Why You Should Avoid Ridiculous London Hype And Go To The Pub Instead

I actually enjoy living in London. It’s one of the best cities in the world; let’s not forget this. It has incredible history, it has character, it has pockets of charm. Pollution is reducing at a lovely gentle rate, which means you can walk around London all day and your bogies won’t turn as black as they used to (apparently this happens, I mean I’ve never checked, it happened to a friend, why would you even ask me about that?). It’s a multi-cultural dream; hardly anyone is actually from London but we’ve all come here for a reason – the sheer volume of stuff to do. Palaces, markets, street food, river walks, and art galleries for when it’s pissing it down and it’s only 11am so it’s not quite legit to go to the pub yet. On top of that, the tube is absolutely bloody brilliant – cynical commuters may not think so, but go to New York and try and figure out the Subway; you’ll be back in no time, hugging the dodgy brown seats on the Bakerloo line and promising things will be different this time.

All in all, you don’t actually need much to entertain you in London. You, your mates, and a choice of nearly 4,000 pubs should suffice.

So why, then, is there an army of hipster wankers hidden in London’s bearded depths trying to stop us doing lovely normal London things such as lying in bed nursing colossal hangovers and hiding if anyone rings the doorbell? Not a day goes by at the moment without my inbox being bombarded with ludicrous social events that I know, like I really know, that I do not want to do – yet I still click, some part of me clearly wanting whatever it is to be the next really cool thing that I can try and impress my 54 Instagram followers with by being the first idiot to do it.


Well, actually, no. For a start, the Thames is a floating cesspit of waste – if I get splashed with any of that rancid river water there’s a strong possibility I’ll start to dissolve. Secondly, the bottomless aspect of bottomless craft beer is probably asterisked to fuck meaning you’ll be lucky to get two mini cans of something probably called Rotting Zombie Wolf before you’re deposited on the shore in Wapping, shivering as you realise you don’t have a towel and your hair is inexplicable, wearing a look of determined joy on your sad little face. It’s at this point you admit you’re £40 down, miles from a tube station and your only option is an ill-advised Boris Bike back to civilisation.


Who the fuck wants hot gin? It’s served cold for a reason. And put the wigwam back where you found it, I’m pretty sure you shouldn’t be recklessly flinging an apparently authentic wigwam around on the rooftop of a warehouse in East London – unless, of course, it’s not authentic at all… But you wouldn’t lie to us, would you? Why would you sell 250 tickets for an event with only one tiny wigwam? Why would you heat gin up? WHY WON’T YOU LEAVE US ALONE?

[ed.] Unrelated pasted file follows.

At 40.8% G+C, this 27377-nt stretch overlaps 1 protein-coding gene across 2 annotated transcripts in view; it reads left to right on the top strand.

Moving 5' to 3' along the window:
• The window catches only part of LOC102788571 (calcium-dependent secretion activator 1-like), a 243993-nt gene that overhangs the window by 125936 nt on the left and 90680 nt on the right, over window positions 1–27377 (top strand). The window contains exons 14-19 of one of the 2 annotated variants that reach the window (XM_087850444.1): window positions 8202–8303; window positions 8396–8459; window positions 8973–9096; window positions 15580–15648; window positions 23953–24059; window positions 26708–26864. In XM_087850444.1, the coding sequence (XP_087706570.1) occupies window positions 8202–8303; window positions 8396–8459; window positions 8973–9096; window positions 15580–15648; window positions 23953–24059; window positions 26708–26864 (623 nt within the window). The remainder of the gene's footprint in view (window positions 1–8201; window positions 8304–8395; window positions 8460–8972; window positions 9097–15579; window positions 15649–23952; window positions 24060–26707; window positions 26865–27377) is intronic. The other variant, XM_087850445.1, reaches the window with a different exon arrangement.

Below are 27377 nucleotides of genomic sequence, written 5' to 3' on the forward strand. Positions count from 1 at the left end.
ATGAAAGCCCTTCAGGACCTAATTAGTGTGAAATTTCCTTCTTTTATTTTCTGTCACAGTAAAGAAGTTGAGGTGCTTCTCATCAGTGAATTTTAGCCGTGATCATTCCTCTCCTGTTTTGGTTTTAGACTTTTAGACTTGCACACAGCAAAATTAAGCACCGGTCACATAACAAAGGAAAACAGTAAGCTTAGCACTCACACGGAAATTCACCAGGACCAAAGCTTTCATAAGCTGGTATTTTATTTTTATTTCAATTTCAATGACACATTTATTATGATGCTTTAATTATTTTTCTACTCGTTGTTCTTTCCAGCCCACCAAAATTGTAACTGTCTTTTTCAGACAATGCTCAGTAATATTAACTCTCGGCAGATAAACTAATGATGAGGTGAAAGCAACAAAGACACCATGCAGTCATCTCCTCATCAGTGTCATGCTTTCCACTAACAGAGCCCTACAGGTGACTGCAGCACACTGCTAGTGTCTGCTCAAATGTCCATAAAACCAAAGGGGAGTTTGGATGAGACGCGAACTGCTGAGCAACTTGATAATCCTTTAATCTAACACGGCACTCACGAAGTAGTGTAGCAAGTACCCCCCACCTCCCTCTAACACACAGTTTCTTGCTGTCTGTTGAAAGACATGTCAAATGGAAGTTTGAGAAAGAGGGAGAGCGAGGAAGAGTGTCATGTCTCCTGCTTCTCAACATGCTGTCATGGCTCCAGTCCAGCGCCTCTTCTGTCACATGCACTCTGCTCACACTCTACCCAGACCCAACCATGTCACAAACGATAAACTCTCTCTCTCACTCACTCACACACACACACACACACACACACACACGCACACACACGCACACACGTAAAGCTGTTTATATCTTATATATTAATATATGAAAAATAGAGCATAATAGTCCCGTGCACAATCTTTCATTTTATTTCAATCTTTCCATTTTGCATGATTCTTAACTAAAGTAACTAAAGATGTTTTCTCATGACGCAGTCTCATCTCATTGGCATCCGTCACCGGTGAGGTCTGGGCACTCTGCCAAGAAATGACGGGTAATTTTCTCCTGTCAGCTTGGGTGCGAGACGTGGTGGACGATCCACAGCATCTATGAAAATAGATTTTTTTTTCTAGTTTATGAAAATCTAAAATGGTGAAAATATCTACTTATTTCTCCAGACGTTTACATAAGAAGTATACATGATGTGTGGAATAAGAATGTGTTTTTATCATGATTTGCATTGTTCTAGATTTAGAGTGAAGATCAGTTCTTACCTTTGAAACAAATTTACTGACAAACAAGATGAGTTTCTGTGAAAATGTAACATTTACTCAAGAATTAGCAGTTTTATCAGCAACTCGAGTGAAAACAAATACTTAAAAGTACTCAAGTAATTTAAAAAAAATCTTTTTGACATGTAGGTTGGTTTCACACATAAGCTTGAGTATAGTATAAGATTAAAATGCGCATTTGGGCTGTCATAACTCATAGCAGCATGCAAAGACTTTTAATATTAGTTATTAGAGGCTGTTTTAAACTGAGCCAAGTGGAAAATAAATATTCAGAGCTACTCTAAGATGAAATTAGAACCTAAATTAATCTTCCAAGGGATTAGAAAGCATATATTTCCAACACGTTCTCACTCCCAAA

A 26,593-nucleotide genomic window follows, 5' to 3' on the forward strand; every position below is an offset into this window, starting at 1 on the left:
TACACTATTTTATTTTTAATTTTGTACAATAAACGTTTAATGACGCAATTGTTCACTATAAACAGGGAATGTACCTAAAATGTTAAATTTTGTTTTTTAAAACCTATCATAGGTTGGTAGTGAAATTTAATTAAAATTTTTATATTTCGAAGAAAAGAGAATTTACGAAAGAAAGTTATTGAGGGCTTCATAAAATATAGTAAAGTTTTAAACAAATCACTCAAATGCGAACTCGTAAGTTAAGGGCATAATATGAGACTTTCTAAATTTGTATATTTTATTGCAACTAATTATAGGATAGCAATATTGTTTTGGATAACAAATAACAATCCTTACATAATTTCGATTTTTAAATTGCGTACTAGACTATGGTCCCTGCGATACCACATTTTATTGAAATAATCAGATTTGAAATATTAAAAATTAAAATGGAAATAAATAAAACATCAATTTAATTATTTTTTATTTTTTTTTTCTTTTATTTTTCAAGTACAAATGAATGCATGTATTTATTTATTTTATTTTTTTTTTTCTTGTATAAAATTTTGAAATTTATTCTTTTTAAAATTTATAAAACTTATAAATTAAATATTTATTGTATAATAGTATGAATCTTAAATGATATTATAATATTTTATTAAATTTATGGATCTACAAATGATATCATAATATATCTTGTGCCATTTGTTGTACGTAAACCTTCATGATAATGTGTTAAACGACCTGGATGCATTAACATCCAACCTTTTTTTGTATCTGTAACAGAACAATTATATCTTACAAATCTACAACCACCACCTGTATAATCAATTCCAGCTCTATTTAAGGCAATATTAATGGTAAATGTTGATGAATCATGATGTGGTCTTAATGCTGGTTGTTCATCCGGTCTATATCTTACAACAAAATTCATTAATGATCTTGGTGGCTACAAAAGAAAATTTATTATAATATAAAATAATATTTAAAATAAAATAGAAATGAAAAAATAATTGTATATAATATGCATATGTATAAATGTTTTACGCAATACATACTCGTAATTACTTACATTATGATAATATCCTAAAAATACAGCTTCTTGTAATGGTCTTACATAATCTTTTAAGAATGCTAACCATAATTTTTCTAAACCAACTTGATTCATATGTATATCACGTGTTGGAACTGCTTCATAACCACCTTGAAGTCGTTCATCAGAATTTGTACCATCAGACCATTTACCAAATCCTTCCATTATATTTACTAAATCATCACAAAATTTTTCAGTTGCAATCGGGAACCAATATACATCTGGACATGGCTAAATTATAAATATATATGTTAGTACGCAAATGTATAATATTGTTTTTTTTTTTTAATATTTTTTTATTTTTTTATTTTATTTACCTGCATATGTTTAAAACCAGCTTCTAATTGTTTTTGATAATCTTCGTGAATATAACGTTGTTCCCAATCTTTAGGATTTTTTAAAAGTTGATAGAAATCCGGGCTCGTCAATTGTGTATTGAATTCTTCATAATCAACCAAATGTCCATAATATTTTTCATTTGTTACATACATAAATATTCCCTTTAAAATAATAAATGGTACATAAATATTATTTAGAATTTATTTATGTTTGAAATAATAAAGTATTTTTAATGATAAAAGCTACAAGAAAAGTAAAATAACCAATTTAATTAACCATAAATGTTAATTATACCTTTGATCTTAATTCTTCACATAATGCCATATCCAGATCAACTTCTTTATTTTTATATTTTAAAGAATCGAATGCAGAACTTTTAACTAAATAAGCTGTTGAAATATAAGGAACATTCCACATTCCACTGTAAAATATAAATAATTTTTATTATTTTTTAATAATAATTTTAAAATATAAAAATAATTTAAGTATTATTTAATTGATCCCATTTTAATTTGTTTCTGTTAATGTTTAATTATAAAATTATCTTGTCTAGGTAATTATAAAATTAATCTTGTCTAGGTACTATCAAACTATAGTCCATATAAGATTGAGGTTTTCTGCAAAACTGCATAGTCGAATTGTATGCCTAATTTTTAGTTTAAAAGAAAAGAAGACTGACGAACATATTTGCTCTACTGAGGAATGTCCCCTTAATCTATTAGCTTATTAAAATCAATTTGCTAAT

I recently fell foul of one of these very emails. This was why on the hottest day of the summer this year, a lovely shiny Saturday. I found myself traipsing across London to Alexandra Palace (Ally Pally if you’re one of those types) and throwing myself around what claimed to be Europe’s largest inflatable obstacle course. Imagine this: hundreds and hundreds of adult humans in underused gym kit queuing indoor on the hottest day of the year to fling themselves around a glorified bouncy castle. Barefoot. People were shepherded on to it in groups of six at two-minute intervals, meaning if you weren’t quick enough wrestling through the inflatable (obviously) palm trees then another herd of grunting joy-seekers came hurtling at you ready to stamp on your neck. It was hotter than the core of the Earth. When I finally rolled off the end of the course, face down on the gum-stamped floor of Alexandra Palace, the only thing I said was, “I’m not exaggerating but I think I might be dead.” It took me seven consecutive pints to get over that one.

Living in London subjects us all to the wistful sighs of our home friends, who stare dreamily in to the middle distance whilst saying, “But it’s all right there on your doorstep! You can go to Leicester Square whenever you want! Or to a show! Oh, go to a show, go tonight! Go and see STOMP!” To which we reply that Leicester Square is never OK, and that if you were to ever find yourself watching grown men bang dustbin lids around you’d realise that you’d finally hit rock bottom. Those of us who actually live in London spend our weekends joyfully parting with crisp tenners in exchange for flat pints, desperate to enjoy the city we pay extortionate, tear-inducing amounts to live in. And this is exactly where the hipster wankers come in – they are mercilessly preying on our need to make the most of London, to squeeze every last dubious experience out of it before we capitulate and move to Peterborough. They know that we want to be able to prove all the naysayers (no, I’m not 84, but it felt like a naysayers kind of moment) wrong, the ones who say we’re unstoppable morons for spending 88% of our money on rent and the other 12% on street food and beer.

There are more than enough things to do in London without resorting to events like this, but I imagine they’ll stick around and get even more ridiculous than they already are – because despite everything, some of them are actually good. In between the over-priced hype there are some gems, which does make it worthwhile trawling through the crap – it’s all a matter of knowing when to say no to the temporary plastic igloos on the Southbank being flogged at £600 a pop and when to say yes to the awesome new independent street food market that’s popped up right outside your favourite pub.


*There’s a chance I made the last one up.